Friday, September 16, 2005

A Tale of Two Pities

It was the worst of times, it was ... the worst of times. (Not so much an epoch of belief or of incredulity, as one of unbelief and credulity—a subtle but, I think you'll agree, rather fitting distinction.) ... On the one hand we argue for the segregation of black students in proposed black-only schools, on the other, we argue for the termination of government funded religious education. The latter, of course, receiving particular scrutiny now in light of Dalton McGuinty's most recent act of demagoguery; as Father Raymond De Souza put it in yesterday's Post "because we can't officially declare culture X to be deficient in any way, then all cultures [have been] penalized equally."

In today’s Post Adam Radwanski weighs in on the matter(s), suggesting that the Ontario government should do away with funding religious education altogether—rather than the alternative suggested reform of funding all religious education. He feels that, were the Ontario government to pursue the latter scenario, then “rather than growing up in the pluralistic society that exists around them, kids would be exposed to a narrow range of cultural backgrounds and perspectives.”

Alas, would that the exact same risk, indeed an even greater one, did not present itself as the necessary outcome of the solution he proposes. Indeed, it seems to me that Mr. Radwanski has failed utterly in his argument to take into account the glaring inevitability foreshadowed by Mr. McGuinty’s recent actions in re. religious arbitration. After all, we now know only too well—not just from the oft-invoked example offered us by France and its absurd injunctions prohibiting the wearing of hijabs and large crosses in schools, but from the very brazenness with which McGuinty made his (I believe it’s called) unilateral decision affecting all religious arbitration in the province—that the greatest threat to “cultural backgrounds and perspectives” in this province is the provincial government itself! And therefore, by extension, public education itself ... Unless, that is, I’m grossly mistaken in my interpretation of Radwanski’s use of the term “pluralistic society.”

Which, the more I think of it, I must be.

To be sure, the provincial government—ideologically aligned and, as it were, “moving forward” with its federal counterpart—has, with the upshot of this whole Sharia Law thing, just taken its proverbial shot across the bow of religious freedom in the province of Ontario. Hijabs and crosses may survive the ensuing cull but little of genuine substance will. (Little of what remains that is—which point I’ll get to in a second.) Here begins a test-tube culture, calling itself “pluralistic” for the (mind-bogglingly banal and soulless) reason that its constituent parts have different coloured skins, perhaps speak different languages. (Mr. Radwanski, apparently, has been keeping the tube warm for us.) We will no longer be our religions, we will no longer be our choices; we will be, as I say, our skin colours, and we will be, of course, (witness: the intrusion of the new secular sacrament) our genitals.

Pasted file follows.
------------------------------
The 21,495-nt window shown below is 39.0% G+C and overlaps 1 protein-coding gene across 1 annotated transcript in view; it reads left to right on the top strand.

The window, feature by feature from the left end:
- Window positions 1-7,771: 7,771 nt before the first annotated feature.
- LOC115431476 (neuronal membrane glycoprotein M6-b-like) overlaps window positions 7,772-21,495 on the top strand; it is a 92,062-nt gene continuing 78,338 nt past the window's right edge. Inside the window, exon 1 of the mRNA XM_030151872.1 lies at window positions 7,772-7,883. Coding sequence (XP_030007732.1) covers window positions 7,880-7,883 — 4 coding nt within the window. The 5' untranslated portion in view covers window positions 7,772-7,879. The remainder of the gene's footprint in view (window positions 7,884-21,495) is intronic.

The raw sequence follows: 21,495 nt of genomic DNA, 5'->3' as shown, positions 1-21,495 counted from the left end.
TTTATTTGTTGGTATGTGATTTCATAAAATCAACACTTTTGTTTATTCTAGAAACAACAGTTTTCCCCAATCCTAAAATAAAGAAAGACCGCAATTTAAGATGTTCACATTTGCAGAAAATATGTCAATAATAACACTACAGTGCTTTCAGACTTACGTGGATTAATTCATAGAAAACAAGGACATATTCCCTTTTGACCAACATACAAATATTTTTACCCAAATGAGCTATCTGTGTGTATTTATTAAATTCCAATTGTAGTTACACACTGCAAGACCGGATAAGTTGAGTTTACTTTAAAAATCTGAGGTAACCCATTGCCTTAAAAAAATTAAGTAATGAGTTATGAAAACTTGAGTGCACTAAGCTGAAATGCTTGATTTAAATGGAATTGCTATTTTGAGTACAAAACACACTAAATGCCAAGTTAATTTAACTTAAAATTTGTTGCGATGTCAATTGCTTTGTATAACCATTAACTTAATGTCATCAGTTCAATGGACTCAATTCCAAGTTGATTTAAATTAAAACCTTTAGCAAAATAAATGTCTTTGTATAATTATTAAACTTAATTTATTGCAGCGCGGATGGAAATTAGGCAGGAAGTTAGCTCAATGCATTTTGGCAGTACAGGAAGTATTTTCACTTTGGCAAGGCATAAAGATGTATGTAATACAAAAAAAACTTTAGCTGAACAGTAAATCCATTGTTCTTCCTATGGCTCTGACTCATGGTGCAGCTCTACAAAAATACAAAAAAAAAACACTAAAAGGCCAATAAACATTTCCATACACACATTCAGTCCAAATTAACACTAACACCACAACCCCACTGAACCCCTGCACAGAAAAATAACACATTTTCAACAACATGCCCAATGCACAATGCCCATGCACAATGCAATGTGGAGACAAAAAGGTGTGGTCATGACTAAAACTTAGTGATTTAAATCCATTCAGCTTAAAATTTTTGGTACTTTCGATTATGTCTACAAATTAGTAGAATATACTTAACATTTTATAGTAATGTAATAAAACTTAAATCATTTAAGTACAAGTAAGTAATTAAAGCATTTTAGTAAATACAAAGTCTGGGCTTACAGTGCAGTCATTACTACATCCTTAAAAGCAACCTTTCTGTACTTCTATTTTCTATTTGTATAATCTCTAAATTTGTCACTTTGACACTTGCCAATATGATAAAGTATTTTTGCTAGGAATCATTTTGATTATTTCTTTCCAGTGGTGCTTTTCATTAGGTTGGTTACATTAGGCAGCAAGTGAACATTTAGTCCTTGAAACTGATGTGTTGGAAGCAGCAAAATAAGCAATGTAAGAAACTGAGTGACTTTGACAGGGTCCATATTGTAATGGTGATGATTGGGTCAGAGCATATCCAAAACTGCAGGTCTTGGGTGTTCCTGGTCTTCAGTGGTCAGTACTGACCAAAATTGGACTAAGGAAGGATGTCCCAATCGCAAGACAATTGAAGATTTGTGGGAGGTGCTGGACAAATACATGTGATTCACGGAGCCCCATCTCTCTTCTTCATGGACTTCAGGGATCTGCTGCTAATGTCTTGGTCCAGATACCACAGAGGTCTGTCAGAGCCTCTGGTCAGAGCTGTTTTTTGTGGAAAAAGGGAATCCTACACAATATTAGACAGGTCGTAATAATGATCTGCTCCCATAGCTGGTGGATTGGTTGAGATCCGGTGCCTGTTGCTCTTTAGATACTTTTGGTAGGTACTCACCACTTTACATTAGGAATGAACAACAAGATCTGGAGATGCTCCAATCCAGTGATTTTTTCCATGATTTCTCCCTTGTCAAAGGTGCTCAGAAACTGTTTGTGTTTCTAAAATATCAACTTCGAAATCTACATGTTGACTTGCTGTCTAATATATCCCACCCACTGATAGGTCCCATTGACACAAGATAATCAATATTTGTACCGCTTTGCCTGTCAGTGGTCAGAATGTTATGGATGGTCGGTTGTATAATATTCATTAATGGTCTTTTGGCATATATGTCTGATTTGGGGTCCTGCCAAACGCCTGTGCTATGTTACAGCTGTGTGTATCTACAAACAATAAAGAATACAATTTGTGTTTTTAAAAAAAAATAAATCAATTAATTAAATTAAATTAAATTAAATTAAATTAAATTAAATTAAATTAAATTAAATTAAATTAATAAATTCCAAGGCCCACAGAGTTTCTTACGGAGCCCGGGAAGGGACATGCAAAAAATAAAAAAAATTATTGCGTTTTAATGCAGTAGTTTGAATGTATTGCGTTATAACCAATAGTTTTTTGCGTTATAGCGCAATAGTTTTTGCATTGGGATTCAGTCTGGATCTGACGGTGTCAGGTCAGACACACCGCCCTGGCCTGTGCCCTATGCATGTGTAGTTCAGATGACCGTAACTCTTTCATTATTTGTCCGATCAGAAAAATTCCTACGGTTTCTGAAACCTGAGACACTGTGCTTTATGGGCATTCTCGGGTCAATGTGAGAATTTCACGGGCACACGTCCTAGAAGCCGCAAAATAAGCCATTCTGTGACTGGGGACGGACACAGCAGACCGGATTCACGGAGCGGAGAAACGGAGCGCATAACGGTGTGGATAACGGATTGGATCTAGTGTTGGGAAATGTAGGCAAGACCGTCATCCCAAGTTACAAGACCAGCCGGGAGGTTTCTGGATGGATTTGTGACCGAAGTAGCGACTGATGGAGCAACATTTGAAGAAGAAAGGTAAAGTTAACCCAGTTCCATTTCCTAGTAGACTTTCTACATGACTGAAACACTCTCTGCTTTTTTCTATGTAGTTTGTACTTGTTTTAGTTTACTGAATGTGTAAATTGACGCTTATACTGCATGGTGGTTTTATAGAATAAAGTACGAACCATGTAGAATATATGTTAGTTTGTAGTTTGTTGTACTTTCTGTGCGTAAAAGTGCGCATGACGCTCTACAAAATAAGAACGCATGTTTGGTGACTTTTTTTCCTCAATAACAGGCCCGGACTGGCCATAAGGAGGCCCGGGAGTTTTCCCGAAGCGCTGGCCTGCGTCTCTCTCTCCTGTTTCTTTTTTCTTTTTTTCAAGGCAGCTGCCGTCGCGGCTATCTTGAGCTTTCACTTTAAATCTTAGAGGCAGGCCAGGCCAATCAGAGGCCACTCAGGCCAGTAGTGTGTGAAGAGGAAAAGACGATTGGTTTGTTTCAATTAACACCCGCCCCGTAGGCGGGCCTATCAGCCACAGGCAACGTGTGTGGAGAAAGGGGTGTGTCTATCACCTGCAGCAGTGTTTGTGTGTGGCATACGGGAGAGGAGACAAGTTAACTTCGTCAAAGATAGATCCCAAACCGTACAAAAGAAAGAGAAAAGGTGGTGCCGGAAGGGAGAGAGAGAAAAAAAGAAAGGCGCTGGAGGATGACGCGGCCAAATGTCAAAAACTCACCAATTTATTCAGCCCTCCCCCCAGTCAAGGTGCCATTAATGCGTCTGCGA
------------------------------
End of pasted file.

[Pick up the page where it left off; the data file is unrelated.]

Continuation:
The irony of all this is that it actually creates a climate conducive to a reasoned acceptance of the sort of divisive (and, dare I say it, deeply racist) sophistry currently being entertained by the Toronto District School Board (see first link).[1] As ever, in the attempt to get beyond superficialities we fly back to them with a vengeance. Throw away the intellectual and spiritual labour of millennia for the crude blatancy of the one thing over which we have no control: the conditions of our birth.

But, reading Radwanski, you’d never know that Ontario was the province almost single-handedly responsible for the repeated election of a federal government that has done more to harm traditional organized religion in this country in the last twelve years than any other government before it. I wouldn’t be too worried about what a couple more government funded religious schools are going to do to a population wrapped so tightly in its secular blanket it couldn’t even see if the bed was on fire.

[1] For a comprehensive discussion of the particulars of this ignoble exercise in social engineering—so-called “Afrocentric learning”—see Angry in the Great White North here, here, and here.